Consider the famous headline: “Headless Body in Topless Bar”. At least that headline was accurate and, based on all reports I’ve seen, the facts behind the headline were verified before it ran in the New York Post in 1983. Yes, it was a sensational headline and would likely have been a huge clickbait draw if it hit online media today, but it was accurate—unlike this far more recent headline from The Telegraph: “Robot Kills Man at Volkswagen Plant in Germany”.
Adding insult to injury (no pun intended), this headline was followed by equally sensational deck copy that read: “A 22-year-old worker was grabbed by the robot and crushed against a metal plate.”
Sounds like one pissed off robot to me.
Of course, I say that in complete jest knowing that a robot won’t just grab someone and crush them against a metal plate—unless, of course, it’s been programmed to do so or the person unwittingly got in the way of the robot running through its motions. In each case, a person is to blame, not the robot—either the person who did the programming or the person who got in the way and did not follow the prescribed safety steps.
The problem is that most people outside of industry are not that knowledgeable about robots—or industry for that matter. And at a time when many industries are having difficulty finding good workers, this kind of sensationalized report not only harms industry, but misleads the public as well. It’s especially troubling considering that we are currently on the verge of seeing major changes takes place throughout industry due to the rise in use of collaborative robots.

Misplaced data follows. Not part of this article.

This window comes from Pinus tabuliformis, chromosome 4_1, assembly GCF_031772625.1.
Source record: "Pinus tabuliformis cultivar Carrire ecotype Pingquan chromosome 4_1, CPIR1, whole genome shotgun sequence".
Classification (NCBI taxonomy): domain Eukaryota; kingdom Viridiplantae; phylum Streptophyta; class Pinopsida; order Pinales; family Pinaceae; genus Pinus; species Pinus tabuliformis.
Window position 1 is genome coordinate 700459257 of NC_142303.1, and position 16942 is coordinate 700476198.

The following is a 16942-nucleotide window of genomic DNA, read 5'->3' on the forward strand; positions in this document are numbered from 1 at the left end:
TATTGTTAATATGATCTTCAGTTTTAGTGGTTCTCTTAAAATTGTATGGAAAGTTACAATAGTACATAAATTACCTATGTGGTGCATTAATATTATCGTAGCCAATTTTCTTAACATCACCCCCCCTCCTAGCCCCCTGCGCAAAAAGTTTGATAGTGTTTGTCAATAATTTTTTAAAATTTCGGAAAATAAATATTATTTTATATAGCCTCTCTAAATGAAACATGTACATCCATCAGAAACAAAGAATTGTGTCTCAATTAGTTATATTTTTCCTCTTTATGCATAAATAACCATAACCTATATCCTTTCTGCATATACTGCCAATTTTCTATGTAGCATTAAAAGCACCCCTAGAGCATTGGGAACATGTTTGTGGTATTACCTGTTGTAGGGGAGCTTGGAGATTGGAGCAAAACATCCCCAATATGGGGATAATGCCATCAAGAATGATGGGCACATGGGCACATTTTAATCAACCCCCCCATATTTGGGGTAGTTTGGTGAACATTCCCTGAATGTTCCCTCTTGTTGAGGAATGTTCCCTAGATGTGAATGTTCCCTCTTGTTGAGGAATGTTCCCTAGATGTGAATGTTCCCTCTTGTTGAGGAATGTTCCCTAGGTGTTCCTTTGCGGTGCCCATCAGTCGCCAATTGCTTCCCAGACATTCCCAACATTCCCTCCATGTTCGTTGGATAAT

See links at the bottom of this article to recent Automation World coverage of the collaborative robotics trend.
As an Automation World reader, you, too, realize that the industrial robot at the Volkswagen plant did not kill the man. But stories like that can harm your business and short circuit progress. The lesson: Be wary of where you get your information—at times it may be hard to differentiate fact from fiction if you’re not knowledgeable about the subject, but applying a little bit of logic and reason, along with a general wariness of sensationalistic language, can go a long way to avoiding the BS that’s out there.
When it comes to trudging through the, shall we say, less-than-honest reports that are out there, here’s some insight from Vice News on how to read the news like a defense analyst. I won’t say this article will bring your BS-sniffing capabilities to the level of a defense analyst—or that it was written free of its author’s own biases—but it does contain a number of good points that will certainly help you weed through some of the garbage masquerading as valid information these days.
I’ll step off my soapbox for now.
Recent Automation World coverage of collaborative robotics: